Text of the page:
The pale child gives a faint wave of his hand. He is saying goodbye to his Jewish friend, about to be taken from school to die in Auschwitz, but there is also a whole history of helplessness in the gesture: not only the boy's but that of his class and time and culture and place. The gesture occurs at the end of Louis Malle's Au revoir les enfants, 1987 - the year of the story is 1944 - but it has echoes and relatives everywhere in French films since the war, and in French fiction of the same period. At the close of Malle's (and Queneau's) Zazie dans le métro (novel 1959, film 1960), the little girl who has breezed through all kinds of turbulence and yet missed her heart's desire, a trip on the Metro, is asked by her mother what she has done during her brief stay in Paris. J' ai vieilli, she says. Not: I have lived or learned or suffered or even necessarily, as Barbara Wright's otherwise excellent translation has it, 'I've aged'. Zazie may have aged but the idea is more sententious than anything else she says, and she is more likely to mean she has just grown older. Time has passed, as time does. There is nothing you can do about it, and nothing has been done. Of course the perky gaze of the actress Catherine Demongeot makes the remark seem cheerful enough in context, but the head-on framing of the face of a child, and Malle's awkward cut to this face between the mother's question and Zazie's answer, give the moment a strongly emblematic feel, and bring us close to the shot in Au revoir les enfants. The line also appears in Malle's Milou en Mai, 1989 - 'a sort of quotation from myself', as he says to Philip French in Malle on Malle.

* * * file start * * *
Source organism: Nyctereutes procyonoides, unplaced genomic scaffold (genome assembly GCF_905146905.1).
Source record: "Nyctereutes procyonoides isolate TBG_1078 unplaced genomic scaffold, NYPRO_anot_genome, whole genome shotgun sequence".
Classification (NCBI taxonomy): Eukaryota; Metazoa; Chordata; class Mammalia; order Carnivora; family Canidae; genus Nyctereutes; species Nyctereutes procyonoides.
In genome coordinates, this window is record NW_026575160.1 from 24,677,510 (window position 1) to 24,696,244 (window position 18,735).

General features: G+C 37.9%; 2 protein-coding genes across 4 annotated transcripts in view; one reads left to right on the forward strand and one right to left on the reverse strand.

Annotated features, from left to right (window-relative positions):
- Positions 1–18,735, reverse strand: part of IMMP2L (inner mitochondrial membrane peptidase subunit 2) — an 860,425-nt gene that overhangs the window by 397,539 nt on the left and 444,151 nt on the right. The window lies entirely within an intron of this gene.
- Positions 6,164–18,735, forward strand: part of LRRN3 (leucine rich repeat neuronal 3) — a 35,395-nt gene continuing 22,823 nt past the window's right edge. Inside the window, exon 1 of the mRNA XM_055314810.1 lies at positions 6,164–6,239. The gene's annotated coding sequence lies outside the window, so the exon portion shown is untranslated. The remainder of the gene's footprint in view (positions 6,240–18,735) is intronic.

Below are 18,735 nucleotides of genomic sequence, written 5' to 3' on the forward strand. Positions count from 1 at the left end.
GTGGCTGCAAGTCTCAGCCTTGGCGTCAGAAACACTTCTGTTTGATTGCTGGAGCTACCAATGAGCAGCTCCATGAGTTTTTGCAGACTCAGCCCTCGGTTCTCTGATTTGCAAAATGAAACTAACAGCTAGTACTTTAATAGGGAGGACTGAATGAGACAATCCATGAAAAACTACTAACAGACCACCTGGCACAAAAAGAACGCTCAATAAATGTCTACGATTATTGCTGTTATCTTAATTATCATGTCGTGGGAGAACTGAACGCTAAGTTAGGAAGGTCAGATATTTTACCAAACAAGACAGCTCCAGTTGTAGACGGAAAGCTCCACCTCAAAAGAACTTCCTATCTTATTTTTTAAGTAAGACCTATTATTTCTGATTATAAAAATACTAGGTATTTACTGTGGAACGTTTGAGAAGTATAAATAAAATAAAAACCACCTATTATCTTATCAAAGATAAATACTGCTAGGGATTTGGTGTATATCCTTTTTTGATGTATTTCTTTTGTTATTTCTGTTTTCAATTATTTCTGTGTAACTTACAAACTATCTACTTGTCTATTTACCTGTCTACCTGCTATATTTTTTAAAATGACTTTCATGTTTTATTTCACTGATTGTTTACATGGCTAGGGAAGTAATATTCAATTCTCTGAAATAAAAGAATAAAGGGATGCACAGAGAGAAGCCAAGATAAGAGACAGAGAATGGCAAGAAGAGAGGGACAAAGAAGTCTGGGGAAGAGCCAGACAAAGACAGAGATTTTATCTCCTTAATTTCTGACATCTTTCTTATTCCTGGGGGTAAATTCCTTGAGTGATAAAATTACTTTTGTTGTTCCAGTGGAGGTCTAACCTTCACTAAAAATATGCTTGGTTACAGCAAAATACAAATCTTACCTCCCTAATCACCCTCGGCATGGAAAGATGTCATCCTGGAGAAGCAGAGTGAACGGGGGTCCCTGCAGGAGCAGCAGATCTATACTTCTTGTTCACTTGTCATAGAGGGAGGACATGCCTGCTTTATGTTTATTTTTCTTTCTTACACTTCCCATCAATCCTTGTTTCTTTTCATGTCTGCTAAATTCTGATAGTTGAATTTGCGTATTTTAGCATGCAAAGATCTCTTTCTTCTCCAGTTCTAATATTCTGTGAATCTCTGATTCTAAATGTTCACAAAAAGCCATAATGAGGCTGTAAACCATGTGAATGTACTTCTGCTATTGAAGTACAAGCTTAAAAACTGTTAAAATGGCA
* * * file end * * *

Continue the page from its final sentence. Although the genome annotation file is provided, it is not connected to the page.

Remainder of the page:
LRB 17 December 1992 | PDF Download